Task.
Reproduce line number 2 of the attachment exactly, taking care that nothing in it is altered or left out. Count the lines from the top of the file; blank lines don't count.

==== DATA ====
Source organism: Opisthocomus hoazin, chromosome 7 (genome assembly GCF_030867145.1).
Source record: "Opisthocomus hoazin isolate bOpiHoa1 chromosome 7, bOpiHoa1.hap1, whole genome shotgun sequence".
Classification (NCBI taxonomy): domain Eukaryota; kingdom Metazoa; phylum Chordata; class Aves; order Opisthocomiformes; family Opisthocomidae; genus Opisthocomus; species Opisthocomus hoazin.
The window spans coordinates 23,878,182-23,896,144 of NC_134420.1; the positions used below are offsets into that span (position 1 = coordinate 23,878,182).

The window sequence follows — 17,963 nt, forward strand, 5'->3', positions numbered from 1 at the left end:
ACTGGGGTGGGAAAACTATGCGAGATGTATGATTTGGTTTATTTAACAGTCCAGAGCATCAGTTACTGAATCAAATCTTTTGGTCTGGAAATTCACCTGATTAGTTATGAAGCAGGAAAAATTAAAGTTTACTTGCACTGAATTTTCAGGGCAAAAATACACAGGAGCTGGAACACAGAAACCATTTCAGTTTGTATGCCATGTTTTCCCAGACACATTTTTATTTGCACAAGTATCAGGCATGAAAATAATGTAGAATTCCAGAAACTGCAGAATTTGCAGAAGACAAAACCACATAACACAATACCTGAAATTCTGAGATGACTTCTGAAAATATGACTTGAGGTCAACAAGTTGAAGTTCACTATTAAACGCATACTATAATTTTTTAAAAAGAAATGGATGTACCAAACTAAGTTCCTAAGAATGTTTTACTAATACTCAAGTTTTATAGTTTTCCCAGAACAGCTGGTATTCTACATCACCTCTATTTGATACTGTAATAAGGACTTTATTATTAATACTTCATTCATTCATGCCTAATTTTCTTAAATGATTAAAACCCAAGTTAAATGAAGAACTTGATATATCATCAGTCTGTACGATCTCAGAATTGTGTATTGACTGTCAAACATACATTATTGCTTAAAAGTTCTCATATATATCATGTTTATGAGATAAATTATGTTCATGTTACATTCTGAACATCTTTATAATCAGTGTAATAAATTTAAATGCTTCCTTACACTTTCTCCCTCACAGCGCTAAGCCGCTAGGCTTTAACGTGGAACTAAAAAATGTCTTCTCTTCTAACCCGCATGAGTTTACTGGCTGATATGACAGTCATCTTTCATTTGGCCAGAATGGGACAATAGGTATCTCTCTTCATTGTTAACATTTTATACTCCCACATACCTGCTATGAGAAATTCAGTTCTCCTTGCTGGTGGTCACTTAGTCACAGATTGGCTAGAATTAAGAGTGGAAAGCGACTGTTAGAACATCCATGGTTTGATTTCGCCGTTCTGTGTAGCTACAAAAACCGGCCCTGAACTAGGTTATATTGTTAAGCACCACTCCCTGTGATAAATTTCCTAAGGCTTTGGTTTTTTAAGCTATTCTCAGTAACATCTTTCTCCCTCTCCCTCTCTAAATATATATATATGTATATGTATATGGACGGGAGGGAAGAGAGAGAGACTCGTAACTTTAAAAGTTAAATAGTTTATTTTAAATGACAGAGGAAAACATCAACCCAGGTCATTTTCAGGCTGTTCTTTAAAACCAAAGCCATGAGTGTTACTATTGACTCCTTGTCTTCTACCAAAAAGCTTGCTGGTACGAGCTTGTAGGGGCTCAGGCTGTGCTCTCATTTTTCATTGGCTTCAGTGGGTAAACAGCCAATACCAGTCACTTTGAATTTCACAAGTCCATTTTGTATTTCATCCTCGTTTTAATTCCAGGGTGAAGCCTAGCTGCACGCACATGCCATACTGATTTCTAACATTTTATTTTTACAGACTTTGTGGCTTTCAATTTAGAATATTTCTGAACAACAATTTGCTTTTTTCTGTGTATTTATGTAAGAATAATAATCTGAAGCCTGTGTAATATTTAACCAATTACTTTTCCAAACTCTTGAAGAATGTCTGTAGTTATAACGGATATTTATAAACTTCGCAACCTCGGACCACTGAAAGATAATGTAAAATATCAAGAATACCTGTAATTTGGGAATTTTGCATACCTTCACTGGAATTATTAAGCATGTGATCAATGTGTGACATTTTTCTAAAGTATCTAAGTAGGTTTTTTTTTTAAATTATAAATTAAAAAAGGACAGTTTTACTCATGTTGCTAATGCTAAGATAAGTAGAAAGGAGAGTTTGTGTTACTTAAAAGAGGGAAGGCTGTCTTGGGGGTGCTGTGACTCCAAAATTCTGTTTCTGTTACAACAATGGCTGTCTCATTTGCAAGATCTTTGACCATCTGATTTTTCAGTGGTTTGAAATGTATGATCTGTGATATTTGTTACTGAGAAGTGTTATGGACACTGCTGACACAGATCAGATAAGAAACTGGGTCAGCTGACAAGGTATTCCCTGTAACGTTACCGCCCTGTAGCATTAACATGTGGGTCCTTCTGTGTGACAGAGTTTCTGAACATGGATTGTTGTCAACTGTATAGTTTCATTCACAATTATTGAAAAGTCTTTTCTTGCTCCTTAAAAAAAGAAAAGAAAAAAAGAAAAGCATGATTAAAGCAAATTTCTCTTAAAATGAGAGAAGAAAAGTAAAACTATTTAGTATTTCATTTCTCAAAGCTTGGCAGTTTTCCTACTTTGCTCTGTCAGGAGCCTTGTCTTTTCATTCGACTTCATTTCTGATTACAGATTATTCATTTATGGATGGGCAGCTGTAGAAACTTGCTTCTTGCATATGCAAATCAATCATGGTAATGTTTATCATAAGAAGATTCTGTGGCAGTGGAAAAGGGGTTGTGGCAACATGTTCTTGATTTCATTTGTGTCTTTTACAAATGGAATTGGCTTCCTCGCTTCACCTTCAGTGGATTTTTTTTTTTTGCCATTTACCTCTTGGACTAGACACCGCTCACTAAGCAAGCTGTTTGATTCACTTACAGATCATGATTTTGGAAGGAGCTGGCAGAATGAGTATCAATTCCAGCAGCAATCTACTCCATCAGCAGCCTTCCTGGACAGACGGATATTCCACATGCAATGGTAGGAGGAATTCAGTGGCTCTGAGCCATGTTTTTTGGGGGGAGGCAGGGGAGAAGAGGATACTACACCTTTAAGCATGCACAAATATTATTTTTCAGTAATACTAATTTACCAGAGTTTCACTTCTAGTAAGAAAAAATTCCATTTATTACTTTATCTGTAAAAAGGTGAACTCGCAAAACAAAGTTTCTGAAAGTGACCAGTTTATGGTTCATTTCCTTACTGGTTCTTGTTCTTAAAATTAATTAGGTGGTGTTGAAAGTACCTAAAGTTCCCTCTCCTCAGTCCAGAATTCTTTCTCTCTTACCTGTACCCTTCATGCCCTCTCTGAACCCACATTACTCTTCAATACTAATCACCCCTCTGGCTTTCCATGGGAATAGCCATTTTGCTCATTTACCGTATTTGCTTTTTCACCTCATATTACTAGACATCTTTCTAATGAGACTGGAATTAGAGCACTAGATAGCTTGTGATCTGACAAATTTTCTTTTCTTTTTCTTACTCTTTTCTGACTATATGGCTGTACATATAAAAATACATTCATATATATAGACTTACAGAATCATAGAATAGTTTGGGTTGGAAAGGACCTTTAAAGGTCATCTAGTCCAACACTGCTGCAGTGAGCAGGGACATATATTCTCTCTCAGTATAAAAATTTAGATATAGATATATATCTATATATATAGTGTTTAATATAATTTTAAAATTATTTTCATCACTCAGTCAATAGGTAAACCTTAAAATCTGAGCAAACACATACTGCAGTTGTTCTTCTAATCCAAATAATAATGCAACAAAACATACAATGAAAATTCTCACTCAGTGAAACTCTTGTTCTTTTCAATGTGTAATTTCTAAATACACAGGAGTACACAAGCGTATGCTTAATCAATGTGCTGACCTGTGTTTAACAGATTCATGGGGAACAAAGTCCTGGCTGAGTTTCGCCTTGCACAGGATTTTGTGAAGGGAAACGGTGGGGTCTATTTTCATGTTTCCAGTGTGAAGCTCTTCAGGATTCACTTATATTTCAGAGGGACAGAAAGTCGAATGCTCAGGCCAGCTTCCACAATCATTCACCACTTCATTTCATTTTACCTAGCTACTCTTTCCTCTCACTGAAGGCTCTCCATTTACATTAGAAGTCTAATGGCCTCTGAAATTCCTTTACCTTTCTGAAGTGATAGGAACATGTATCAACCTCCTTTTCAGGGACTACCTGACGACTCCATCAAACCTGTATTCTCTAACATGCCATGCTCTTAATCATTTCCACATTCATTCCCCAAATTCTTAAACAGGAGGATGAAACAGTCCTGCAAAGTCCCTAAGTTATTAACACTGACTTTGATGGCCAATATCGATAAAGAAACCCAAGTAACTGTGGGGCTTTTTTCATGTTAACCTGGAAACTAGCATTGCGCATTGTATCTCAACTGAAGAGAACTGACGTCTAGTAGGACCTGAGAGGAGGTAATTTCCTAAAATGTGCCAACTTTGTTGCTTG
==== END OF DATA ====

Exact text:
Source record: "Opisthocomus hoazin isolate bOpiHoa1 chromosome 7, bOpiHoa1.hap1, whole genome shotgun sequence".